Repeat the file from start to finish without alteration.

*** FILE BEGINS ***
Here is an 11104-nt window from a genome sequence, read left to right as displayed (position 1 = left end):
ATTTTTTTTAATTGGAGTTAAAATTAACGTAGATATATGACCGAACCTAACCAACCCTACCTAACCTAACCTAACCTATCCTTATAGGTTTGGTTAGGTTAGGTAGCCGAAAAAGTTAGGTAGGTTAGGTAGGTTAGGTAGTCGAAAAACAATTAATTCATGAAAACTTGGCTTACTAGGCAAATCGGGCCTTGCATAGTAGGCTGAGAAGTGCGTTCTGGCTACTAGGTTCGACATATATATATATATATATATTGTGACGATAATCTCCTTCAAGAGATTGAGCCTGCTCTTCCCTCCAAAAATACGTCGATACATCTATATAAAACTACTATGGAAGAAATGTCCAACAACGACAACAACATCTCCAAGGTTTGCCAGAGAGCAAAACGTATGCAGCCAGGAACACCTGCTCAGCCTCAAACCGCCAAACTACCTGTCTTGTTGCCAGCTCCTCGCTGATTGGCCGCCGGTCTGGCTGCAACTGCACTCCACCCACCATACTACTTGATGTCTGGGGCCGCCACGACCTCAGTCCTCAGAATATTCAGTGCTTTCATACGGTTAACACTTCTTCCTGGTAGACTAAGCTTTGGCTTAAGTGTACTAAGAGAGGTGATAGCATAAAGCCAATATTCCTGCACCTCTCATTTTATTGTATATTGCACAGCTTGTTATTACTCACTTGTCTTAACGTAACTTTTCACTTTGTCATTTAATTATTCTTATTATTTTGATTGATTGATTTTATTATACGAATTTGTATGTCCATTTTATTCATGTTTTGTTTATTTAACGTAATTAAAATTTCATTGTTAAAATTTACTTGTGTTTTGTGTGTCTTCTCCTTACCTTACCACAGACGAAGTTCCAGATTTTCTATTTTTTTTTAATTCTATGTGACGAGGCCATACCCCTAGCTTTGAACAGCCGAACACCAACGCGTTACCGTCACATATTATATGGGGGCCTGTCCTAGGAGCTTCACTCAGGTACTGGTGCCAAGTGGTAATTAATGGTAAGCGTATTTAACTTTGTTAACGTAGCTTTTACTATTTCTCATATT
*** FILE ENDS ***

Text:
Here is an 11104-nt window from a genome sequence, read left to right as displayed (position 1 = left end):
ATTTTTTTTAATTGGAGTTAAAATTAACGTAGATATATGACCGAACCTAACCAACCCTACCTAACCTAACCTAACCTATCCTTATAGGTTTGGTTAGGTTAGGTAGCCGAAAAAGTTAGGTAGGTTAGGTAGGTTAGGTAGTCGAAAAACAATTAATTCATGAAAACTTGGCTTACTAGGCAAATCGGGCCTTGCATAGTAGGCTGAGAAGTGCGTTCTGGCTACTAGGTTCGACATATATATATATATATATATTGTGACGATAATCTCCTTCAAGAGATTGAGCCTGCTCTTCCCTCCAAAAATACGTCGATACATCTATATAAAACTACTATGGAAGAAATGTCCAACAACGACAACAACATCTCCAAGGTTTGCCAGAGAGCAAAACGTATGCAGCCAGGAACACCTGCTCAGCCTCAAACCGCCAAACTACCTGTCTTGTTGCCAGCTCCTCGCTGATTGGCCGCCGGTCTGGCTGCAACTGCACTCCACCCACCATACTACTTGATGTCTGGGGCCGCCACGACCTCAGTCCTCAGAATATTCAGTGCTTTCATACGGTTAACACTTCTTCCTGGTAGACTAAGCTTTGGCTTAAGTGTACTAAGAGAGGTGATAGCATAAAGCCAATATTCCTGCACCTCTCATTTTATTGTATATTGCACAGCTTGTTATTACTCACTTGTCTTAACGTAACTTTTCACTTTGTCATTTAATTATTCTTATTATTTTGATTGATTGATTTTATTATACGAATTTGTATGTCCATTTTATTCATGTTTTGTTTATTTAACGTAATTAAAATTTCATTGTTAAAATTTACTTGTGTTTTGTGTGTCTTCTCCTTACCTTACCACAGACGAAGTTCCAGATTTTCTATTTTTTTTTAATTCTATGTGACGAGGCCATACCCCTAGCTTTGAACAGCCGAACACCAACGCGTTACCGTCACATATTATATGGGGGCCTGTCCTAGGAGCTTCACTCAGGTACTGGTGCCAAGTGGTAATTAATGGTAAGCGTATTTAACTTTGTTAACGTAGCTTTTACTATTTCTCATATT